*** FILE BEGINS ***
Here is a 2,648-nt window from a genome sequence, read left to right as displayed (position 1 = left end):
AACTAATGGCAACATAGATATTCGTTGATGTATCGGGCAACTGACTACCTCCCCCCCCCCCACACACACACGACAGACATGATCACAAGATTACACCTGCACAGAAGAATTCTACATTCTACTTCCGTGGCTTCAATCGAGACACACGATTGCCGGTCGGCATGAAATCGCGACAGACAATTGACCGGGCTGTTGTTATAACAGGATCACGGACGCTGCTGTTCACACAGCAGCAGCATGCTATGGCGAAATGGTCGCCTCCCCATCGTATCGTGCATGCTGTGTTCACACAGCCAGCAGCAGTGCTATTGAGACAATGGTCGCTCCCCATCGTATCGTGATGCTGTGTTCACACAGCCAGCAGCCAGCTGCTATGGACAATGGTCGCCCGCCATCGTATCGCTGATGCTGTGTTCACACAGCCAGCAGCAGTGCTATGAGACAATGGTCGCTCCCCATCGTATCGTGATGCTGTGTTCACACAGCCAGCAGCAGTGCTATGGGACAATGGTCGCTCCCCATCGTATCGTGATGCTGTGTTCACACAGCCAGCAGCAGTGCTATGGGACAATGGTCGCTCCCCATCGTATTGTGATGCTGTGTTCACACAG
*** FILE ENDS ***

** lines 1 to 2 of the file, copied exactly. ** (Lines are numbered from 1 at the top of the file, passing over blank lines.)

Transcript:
Here is a 2,648-nt window from a genome sequence, read left to right as displayed (position 1 = left end):
AACTAATGGCAACATAGATATTCGTTGATGTATCGGGCAACTGACTACCTCCCCCCCCCCCACACACACACGACAGACATGATCACAAGATTACACCTGCACAGAAGAATTCTACATTCTACTTCCGTGGCTTCAATCGAGACACACGATTGCCGGTCGGCATGAAATCGCGACAGACAATTGACCGGGCTGTTGTTATAACAGGATCACGGACGCTGCTGTTCACACAGCAGCAGCATGCTATGGCGAAATGGTCGCCTCCCCATCGTATCGTGCATGCTGTGTTCACACAGCCAGCAGCAGTGCTATTGAGACAATGGTCGCTCCCCATCGTATCGTGATGCTGTGTTCACACAGCCAGCAGCCAGCTGCTATGGACAATGGTCGCCCGCCATCGTATCGCTGATGCTGTGTTCACACAGCCAGCAGCAGTGCTATGAGACAATGGTCGCTCCCCATCGTATCGTGATGCTGTGTTCACACAGCCAGCAGCAGTGCTATGGGACAATGGTCGCTCCCCATCGTATCGTGATGCTGTGTTCACACAGCCAGCAGCAGTGCTATGGGACAATGGTCGCTCCCCATCGTATTGTGATGCTGTGTTCACACAG